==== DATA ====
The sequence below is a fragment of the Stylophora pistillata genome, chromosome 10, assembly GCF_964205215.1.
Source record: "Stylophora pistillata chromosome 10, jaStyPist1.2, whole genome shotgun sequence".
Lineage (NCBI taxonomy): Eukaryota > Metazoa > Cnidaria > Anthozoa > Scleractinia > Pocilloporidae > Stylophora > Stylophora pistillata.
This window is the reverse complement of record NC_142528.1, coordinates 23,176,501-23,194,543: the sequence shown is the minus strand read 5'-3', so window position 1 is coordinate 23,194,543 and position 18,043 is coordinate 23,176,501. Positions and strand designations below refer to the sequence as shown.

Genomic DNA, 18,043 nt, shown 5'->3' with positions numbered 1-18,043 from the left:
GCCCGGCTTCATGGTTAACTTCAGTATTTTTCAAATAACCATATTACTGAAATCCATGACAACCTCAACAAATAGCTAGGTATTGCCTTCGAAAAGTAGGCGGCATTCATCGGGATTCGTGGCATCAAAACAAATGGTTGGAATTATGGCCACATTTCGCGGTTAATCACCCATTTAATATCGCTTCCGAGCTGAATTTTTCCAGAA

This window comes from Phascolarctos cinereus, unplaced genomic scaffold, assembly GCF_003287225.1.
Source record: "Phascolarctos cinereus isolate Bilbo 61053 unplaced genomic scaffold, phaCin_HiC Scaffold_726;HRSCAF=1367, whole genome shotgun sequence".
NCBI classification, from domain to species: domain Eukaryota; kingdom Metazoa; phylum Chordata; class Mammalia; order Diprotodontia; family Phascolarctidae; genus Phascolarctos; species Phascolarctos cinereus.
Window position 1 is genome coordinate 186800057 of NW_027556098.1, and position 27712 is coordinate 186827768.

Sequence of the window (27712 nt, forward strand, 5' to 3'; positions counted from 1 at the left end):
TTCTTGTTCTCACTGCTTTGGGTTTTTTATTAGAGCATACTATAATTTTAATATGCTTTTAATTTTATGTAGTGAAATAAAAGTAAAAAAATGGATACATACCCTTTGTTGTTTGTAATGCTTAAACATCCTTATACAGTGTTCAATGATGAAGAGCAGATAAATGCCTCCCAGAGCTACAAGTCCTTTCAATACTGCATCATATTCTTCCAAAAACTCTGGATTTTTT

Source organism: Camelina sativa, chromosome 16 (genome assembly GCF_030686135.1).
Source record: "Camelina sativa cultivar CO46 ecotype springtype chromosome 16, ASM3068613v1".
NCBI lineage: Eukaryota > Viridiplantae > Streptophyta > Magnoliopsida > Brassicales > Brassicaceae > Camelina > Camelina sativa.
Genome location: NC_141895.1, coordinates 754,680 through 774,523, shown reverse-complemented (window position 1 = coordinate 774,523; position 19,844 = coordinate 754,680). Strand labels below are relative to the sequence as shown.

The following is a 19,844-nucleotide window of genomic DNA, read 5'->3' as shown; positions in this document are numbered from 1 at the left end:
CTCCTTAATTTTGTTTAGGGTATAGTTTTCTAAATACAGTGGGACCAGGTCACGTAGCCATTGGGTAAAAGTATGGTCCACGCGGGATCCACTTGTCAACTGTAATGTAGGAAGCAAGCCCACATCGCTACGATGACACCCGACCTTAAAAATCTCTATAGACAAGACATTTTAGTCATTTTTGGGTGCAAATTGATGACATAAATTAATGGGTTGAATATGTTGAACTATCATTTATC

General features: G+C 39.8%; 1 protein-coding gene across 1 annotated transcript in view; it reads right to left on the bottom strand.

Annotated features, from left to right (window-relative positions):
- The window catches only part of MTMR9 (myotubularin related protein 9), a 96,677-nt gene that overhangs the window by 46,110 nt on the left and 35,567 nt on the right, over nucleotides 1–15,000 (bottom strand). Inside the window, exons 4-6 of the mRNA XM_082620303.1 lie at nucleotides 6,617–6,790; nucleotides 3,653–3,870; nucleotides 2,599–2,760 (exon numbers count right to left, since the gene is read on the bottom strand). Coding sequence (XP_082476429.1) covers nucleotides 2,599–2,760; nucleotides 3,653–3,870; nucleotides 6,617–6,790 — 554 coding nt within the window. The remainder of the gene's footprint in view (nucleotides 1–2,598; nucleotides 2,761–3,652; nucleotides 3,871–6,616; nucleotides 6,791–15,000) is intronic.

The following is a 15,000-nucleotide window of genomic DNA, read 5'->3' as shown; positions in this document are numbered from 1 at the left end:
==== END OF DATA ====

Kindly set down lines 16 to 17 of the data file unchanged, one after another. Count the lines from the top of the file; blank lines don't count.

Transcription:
Genome location: NC_141895.1, coordinates 754,680 through 774,523, shown reverse-complemented (window position 1 = coordinate 774,523; position 19,844 = coordinate 754,680). Strand labels below are relative to the sequence as shown.

The following is a 19,844-nucleotide window of genomic DNA, read 5'->3' as shown; positions in this document are numbered from 1 at the left end: